Aero Commander 560F Crash in Venice, Florida
On December 26, 2011, an Aero Commander 560F, N560WM, crashed while the pilot attempted an emergency landing at Venice Municipal Airport in Venice, Fla. following an engine failure. Tragically, the pilot was killed in the crash.
A review of communication between the FAA Tampa and the Aero Commander revealed that the pilot received an IFR clearance on the ground at Venice Airport. Shortly after takeoff, while climbing to an assigned altitude of 6,000 feet, the pilot reported he had lost engine power on the left engine. Tampa approach provided radar vectors and a descent back to Venice Airport, where the pilot reported the airfield insight and was cleared for a visual approach. There were no further radio communications with the pilot.
A witness stated he observed the airplane in the vicinity of Runway 22 and saw it “pitching straight up, stalling, and spinning to the left three times” before it crashed.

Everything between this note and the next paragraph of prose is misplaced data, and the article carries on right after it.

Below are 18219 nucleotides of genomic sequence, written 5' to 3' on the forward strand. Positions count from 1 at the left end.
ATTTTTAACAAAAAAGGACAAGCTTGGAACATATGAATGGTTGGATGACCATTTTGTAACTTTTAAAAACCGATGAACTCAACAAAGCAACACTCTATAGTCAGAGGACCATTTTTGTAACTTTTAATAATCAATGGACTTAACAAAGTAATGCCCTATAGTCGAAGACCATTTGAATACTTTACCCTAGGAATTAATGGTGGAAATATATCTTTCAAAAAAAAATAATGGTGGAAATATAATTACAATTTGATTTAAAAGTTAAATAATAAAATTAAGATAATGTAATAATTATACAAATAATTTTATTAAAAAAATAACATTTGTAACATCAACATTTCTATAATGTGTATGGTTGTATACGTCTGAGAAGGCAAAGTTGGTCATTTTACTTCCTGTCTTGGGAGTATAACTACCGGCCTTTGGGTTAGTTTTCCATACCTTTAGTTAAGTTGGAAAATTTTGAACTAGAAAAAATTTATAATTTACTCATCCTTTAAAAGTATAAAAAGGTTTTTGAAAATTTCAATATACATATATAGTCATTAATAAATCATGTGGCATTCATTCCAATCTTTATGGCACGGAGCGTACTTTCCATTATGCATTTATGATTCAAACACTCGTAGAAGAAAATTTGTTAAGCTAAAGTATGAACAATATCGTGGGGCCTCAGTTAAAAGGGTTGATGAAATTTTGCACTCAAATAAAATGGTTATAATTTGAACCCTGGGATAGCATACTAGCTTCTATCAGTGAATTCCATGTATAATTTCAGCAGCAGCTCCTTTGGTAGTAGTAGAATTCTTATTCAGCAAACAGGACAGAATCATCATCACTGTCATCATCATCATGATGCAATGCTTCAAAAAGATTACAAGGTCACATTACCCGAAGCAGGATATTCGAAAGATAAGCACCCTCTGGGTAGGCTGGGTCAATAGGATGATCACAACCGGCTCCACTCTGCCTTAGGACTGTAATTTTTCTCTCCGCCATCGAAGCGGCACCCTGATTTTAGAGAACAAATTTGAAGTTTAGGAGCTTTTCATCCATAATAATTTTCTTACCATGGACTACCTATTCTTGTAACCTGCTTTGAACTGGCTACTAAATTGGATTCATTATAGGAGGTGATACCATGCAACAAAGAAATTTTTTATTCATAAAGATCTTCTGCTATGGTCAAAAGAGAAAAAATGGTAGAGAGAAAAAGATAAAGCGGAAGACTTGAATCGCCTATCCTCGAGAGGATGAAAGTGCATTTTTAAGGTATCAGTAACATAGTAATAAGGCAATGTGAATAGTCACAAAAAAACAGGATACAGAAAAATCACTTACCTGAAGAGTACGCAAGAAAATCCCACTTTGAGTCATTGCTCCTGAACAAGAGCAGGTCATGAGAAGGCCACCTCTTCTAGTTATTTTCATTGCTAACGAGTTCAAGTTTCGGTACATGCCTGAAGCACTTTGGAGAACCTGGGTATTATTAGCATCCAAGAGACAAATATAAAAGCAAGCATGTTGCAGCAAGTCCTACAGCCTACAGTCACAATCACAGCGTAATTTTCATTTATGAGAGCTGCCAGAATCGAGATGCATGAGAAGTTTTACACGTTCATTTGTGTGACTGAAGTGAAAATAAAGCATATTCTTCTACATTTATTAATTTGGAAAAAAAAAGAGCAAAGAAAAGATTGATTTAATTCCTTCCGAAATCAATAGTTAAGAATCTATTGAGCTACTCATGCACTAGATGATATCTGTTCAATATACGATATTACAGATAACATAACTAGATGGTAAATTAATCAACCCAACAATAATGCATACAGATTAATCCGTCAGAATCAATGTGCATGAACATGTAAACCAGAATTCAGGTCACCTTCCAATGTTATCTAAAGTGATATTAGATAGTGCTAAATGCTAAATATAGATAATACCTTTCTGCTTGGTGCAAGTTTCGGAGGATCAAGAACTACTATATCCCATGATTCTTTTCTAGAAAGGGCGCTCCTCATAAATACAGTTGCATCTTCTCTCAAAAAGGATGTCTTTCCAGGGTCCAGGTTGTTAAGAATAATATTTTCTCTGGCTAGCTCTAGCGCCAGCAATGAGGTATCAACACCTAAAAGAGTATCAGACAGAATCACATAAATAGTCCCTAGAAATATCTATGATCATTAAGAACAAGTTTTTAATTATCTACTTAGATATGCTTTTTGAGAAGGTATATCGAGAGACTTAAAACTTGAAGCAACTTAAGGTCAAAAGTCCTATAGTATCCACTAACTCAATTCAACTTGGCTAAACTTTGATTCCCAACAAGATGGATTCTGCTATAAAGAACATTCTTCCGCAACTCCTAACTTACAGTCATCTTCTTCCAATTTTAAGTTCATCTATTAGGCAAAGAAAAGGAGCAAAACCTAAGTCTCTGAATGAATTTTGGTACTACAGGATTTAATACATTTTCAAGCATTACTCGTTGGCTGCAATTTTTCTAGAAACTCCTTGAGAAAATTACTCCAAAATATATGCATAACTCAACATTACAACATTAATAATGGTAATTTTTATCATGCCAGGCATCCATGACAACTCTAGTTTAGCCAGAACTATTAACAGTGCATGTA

The NTSB has initiated an investigation and will undoubtedly examine the aircraft’s engines and flight controls as well as review any recent maintenance that may have been performed. Kreindler & Kreindler LLP has successfully prosecuted claims on behalf of victim’s families in accidents involving twin-engine aircraft like the Aero Commander. It is important to understand the legal issues which may affect your rights and recovery in a general aviation case, including the limitations created by the 1994 General Aviation Revitalization Act (GARA), which may be applicable in cases like this one involving aircraft that are more than 18 years old. If you have any questions concerning this accident, please contact us.